[Recipe] Potato Omelette



We all have comfort food that remind us of our childhood. For some it’s mac n’ cheese, for others it’s pancakes, but for me it’s my mom’s potato omelette. As far as comfort food goes, this dish is actually not terrible. I definitely considered making this a lot more often when I learned that a medium baked potato with skin on is only 161 kcal, providing 4g each of fibre and protein. In addition, you will also get the following daily nutrient requirements[1]:

  • 26% of Vitamin C
  • 26% of potassium (3x more than a banana)
  • 27% of B6
  • 10% of iron
  • 12% of B3, folate, & magnesium

I also use olive oil for cooking and a lot less of it than mom does, so I’ve definitely made this recipe a lot healthier than the original version, without sacrificing in taste.

According to Canada’s Food Guide, potatoes are considered a vegetable, but due to their high starch content I consider them a carbohydrate, so I adding veggies on the side of my meal to make it more balanced. This dish works well for any meal and can be made quickly with staple ingredients I usually have in the house. Hope you enjoy this as much as I do, sparingly.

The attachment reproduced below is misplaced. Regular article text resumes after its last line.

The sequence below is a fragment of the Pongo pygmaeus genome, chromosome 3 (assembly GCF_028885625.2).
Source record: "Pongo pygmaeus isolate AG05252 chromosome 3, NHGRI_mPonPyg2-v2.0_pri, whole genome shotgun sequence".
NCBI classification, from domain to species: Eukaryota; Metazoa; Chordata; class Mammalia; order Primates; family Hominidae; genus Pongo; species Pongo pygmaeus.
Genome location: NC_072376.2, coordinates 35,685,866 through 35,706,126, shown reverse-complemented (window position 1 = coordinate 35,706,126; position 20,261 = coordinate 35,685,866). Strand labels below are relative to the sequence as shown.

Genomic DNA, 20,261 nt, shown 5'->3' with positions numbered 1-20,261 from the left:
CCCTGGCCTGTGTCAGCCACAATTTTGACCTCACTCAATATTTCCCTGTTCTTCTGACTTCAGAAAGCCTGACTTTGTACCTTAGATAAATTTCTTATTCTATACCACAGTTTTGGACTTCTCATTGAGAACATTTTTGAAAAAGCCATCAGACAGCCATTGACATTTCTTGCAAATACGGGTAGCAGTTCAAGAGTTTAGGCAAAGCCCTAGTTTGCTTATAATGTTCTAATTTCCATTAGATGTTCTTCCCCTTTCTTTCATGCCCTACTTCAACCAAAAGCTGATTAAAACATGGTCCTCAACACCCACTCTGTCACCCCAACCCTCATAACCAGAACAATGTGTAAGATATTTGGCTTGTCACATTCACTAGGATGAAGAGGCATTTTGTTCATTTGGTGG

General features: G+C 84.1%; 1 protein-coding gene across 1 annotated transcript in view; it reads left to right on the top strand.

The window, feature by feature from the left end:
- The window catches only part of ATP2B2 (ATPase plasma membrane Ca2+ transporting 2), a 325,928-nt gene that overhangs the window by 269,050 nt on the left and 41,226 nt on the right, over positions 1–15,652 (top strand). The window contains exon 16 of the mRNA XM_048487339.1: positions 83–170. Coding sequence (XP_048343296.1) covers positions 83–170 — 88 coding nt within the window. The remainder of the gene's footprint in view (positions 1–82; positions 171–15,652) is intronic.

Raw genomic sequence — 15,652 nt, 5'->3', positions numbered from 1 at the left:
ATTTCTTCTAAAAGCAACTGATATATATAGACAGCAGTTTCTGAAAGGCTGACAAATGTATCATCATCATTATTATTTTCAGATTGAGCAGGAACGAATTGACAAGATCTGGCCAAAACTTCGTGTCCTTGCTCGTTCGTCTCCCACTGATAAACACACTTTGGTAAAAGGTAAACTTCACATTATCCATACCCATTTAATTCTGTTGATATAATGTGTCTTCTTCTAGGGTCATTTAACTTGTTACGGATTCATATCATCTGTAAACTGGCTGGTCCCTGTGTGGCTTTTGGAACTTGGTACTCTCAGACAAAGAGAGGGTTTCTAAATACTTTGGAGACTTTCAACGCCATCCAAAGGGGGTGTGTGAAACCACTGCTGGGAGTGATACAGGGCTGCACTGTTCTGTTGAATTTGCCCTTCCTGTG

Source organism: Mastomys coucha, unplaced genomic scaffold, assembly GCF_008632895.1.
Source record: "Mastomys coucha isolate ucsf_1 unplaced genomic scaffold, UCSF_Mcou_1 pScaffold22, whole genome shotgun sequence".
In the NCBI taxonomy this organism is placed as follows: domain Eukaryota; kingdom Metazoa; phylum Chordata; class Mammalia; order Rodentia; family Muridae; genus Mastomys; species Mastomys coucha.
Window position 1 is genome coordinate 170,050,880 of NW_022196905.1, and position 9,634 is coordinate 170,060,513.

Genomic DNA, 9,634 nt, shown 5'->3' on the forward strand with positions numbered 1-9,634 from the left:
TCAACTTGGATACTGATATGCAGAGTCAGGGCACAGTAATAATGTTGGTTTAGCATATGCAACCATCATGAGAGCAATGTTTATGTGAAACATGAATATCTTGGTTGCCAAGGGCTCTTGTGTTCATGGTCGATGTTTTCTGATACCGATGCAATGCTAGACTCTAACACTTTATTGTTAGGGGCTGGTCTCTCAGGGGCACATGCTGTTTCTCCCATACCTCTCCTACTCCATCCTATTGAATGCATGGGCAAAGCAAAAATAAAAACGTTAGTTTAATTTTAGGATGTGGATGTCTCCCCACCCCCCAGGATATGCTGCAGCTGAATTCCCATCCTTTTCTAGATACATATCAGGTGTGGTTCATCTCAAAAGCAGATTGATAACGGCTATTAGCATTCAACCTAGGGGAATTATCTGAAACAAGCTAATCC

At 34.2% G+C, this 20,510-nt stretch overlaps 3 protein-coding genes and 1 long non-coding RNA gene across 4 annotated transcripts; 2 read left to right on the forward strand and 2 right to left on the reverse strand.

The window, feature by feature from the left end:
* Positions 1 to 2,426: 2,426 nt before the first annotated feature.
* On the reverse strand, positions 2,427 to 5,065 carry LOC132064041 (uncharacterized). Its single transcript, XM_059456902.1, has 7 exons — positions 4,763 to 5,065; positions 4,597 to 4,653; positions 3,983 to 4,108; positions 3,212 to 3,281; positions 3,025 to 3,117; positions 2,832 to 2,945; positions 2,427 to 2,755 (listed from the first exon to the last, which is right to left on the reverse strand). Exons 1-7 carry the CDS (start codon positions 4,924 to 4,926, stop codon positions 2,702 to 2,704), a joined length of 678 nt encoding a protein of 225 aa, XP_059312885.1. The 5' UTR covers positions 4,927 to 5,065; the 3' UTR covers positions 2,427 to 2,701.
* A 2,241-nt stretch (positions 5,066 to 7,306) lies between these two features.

•2-3 medium potatoes or 6 small potatoes (I used purple & white potatoes)
•1 tbsp olive oil
•¼ cup boiling water
•2 eggs
•salt & pepper


1. Boil kettle

2. Cut potatoes into thick fries

3. Heat non-stick pan on medium-high heat and add the olive oil. Add cut potatoes and allow each side to brown slightly, being careful not to burn them. 

4. Add the 1/4 cup of boiling water and promptly cover pan with lid. Allow the potatoes to steam until soft, adding more water as needed. You’ll want to make sure all the water evaporates before the next step, so add it slowly if you need.

5. Once potatoes are soft & water has evaporated, crack the eggs over the potatoes, salt/pepper to taste, and cover with lid. Once the eggs are set your dish is ready to enjoy.

Bon Appetite!

Anna Gofeld, RD




[1] Sygo, Jennifer. “Potatoes: The Nutrition.” Unmasking Superfoods: The Truth and Hype about Acaí, Quinoa, Chia, Blueberries and More. Toronto: HarperCollins, 2014. 118-19. Print.

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